MF Again

04/24/13
The MF Global trustee filed his lawsuit against
Jon S. Corzine and other former MF Global executives.

But the complaint itself, while quite well done, makes for
rather strange reading upon further reflection.

First, note that this is a breach of fiduciary duty action
against officers quo officers, whereas the more typical Delaware fiduciary duty
action is against the board.  Indeed,
one can almost forget that MF Global had a board when reading the complaint.

For example, we are told that “Defendant Corzine was ultimately
responsible for the Company’s administrative, back office and technology
functions, including the adequacy of the Company’s risk management and internal
controls.”

Sure, but where was the board? Certainly they had some responsibility here
too, no?

The move to sue Corzine as an officer (he could have also
been sued as a director) may be an attempt to sidestep Delaware corporate law
that largely
insulates
directors from duty of care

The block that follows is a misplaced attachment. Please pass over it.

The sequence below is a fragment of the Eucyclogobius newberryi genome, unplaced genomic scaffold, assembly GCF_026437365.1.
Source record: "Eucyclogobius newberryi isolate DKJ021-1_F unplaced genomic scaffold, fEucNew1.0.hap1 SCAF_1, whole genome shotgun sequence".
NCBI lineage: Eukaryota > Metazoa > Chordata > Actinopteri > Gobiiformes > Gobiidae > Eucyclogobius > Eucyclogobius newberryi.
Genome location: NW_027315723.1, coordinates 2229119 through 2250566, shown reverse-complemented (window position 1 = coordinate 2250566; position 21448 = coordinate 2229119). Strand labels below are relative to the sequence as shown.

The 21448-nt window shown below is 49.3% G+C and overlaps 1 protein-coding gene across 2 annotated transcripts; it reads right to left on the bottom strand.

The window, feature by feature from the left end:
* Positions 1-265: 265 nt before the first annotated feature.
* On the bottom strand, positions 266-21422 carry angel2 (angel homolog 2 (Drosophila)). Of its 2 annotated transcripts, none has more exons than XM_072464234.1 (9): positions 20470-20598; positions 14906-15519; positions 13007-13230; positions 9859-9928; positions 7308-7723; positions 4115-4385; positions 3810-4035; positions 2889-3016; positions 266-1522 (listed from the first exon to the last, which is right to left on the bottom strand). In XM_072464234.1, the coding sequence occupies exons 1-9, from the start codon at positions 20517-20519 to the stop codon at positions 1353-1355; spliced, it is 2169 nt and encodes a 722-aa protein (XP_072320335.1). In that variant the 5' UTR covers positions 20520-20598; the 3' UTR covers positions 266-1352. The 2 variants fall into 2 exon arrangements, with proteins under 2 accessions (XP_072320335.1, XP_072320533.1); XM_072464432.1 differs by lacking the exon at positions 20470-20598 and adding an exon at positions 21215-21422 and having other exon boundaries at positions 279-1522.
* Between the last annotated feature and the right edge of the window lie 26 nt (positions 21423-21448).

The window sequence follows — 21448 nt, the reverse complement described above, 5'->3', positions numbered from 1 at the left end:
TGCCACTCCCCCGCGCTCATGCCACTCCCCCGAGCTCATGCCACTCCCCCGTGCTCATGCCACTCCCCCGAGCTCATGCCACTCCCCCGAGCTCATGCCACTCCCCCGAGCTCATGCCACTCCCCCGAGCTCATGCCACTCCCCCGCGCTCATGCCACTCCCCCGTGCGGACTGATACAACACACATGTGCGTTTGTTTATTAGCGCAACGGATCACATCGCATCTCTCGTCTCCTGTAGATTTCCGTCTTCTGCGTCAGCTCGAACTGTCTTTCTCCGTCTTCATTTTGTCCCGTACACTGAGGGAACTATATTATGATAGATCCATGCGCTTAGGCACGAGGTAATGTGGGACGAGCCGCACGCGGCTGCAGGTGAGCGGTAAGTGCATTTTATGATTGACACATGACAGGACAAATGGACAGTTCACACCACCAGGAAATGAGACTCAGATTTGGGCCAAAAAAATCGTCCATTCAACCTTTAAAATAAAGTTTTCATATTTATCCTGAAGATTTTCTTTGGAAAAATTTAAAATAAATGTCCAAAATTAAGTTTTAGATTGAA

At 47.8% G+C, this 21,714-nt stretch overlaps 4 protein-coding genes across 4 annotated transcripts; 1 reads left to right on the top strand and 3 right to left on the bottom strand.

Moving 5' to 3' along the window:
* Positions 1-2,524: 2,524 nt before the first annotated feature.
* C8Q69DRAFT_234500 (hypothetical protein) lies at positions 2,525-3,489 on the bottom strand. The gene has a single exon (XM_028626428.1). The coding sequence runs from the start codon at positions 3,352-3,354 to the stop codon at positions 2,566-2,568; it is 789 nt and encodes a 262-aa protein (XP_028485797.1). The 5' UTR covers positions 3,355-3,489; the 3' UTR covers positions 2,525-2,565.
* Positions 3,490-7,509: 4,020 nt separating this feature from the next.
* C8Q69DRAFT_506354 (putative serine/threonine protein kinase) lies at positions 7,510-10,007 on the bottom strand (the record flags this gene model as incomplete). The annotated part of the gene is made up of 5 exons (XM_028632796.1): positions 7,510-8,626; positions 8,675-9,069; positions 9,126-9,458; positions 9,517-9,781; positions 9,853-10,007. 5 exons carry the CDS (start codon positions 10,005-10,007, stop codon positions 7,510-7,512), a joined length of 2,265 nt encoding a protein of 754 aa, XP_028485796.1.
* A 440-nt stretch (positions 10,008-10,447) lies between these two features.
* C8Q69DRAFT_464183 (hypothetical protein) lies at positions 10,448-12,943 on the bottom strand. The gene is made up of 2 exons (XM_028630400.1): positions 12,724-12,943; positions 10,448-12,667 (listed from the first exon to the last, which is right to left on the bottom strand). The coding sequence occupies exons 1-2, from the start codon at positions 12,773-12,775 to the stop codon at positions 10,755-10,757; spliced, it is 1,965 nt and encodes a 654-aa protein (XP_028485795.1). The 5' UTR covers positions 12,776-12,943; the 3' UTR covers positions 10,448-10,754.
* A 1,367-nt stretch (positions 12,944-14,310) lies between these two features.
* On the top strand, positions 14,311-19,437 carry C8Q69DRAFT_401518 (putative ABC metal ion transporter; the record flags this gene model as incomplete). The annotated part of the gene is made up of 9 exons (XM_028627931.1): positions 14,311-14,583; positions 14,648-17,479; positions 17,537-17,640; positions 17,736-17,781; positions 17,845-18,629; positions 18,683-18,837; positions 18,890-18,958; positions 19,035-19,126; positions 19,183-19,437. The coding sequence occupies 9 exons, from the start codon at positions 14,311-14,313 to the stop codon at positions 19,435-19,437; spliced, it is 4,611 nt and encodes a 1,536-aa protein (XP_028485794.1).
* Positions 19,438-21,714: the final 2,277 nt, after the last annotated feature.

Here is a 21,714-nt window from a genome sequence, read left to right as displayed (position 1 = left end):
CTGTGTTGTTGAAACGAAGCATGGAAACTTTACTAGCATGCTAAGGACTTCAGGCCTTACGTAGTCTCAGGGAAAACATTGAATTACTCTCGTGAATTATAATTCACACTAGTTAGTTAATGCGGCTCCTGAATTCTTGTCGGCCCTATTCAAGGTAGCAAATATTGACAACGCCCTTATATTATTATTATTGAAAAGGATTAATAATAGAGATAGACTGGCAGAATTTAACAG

claims
. I have to hedge a bit on
this point, however, since there is some confusion as to what type of business
entity MF Global actually was:  the
complaint refers to the holding company as a limited liability company, whereas
the last 10-K suggests it
was a Delaware corporation
.

But in any case, it becomes clear that the complaint is
mostly about colossally poor management at MF Global. The complaint makes a somewhat feeble attempt
at making these facts into a duty of loyalty claim, but really loyalty claims
are about conflicts of interest or self-dealing, and the facts alleged instead involve
sloppiness and recklessness.

And ultimately Delaware law makes it particularly difficult
to sue managers for subpar management
.

By and large, Delaware would prefer to leave issues of
managerial quality to the markets and shareholder voting. The Delaware courts, the key enforcers of
fiduciary duties, don’t see themselves as good evaluators of managers, and
worry about the risks that come from doing such an evaluation with the benefit
of hindsight.

The risk of hindsight basis are particularly strong when
poor management seems to have run a company into the ground, as happened here, but
to some degree it's a risk that shareholders and long-term creditors always
take.

The challenge for the court will be to see if this case
involves something more. Only that
“something more” can really be the subject of recoveries against officers.

The complaint does not paint a flattering portrait, and will
likely have an influence on these managers’ future ventures.

But I’m not sure the complaint will provide too much
additional recovery to the understandably frustrated creditors.

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